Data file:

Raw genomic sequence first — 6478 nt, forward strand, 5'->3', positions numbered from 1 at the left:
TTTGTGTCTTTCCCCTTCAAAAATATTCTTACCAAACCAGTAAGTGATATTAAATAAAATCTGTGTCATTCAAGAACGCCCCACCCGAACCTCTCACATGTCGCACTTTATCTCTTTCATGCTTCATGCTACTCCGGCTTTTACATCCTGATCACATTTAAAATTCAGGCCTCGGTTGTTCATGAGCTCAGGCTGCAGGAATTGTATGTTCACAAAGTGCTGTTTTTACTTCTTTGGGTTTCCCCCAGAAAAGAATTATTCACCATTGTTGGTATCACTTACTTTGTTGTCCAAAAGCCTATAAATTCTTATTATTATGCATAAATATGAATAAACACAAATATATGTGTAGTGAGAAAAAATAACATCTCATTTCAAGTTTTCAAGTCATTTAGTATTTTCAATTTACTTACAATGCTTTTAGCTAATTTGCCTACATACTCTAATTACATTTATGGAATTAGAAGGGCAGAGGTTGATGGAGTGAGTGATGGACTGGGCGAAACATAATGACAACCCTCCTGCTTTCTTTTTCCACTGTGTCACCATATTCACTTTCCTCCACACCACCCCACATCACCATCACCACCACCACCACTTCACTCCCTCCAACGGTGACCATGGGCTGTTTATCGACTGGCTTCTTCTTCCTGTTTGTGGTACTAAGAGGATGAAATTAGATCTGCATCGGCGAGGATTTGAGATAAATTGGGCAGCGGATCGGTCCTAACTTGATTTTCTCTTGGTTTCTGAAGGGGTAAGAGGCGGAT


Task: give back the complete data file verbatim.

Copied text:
Raw genomic sequence first — 6478 nt, forward strand, 5'->3', positions numbered from 1 at the left:
TTTGTGTCTTTCCCCTTCAAAAATATTCTTACCAAACCAGTAAGTGATATTAAATAAAATCTGTGTCATTCAAGAACGCCCCACCCGAACCTCTCACATGTCGCACTTTATCTCTTTCATGCTTCATGCTACTCCGGCTTTTACATCCTGATCACATTTAAAATTCAGGCCTCGGTTGTTCATGAGCTCAGGCTGCAGGAATTGTATGTTCACAAAGTGCTGTTTTTACTTCTTTGGGTTTCCCCCAGAAAAGAATTATTCACCATTGTTGGTATCACTTACTTTGTTGTCCAAAAGCCTATAAATTCTTATTATTATGCATAAATATGAATAAACACAAATATATGTGTAGTGAGAAAAAATAACATCTCATTTCAAGTTTTCAAGTCATTTAGTATTTTCAATTTACTTACAATGCTTTTAGCTAATTTGCCTACATACTCTAATTACATTTATGGAATTAGAAGGGCAGAGGTTGATGGAGTGAGTGATGGACTGGGCGAAACATAATGACAACCCTCCTGCTTTCTTTTTCCACTGTGTCACCATATTCACTTTCCTCCACACCACCCCACATCACCATCACCACCACCACCACTTCACTCCCTCCAACGGTGACCATGGGCTGTTTATCGACTGGCTTCTTCTTCCTGTTTGTGGTACTAAGAGGATGAAATTAGATCTGCATCGGCGAGGATTTGAGATAAATTGGGCAGCGGATCGGTCCTAACTTGATTTTCTCTTGGTTTCTGAAGGGGTAAGAGGCGGAT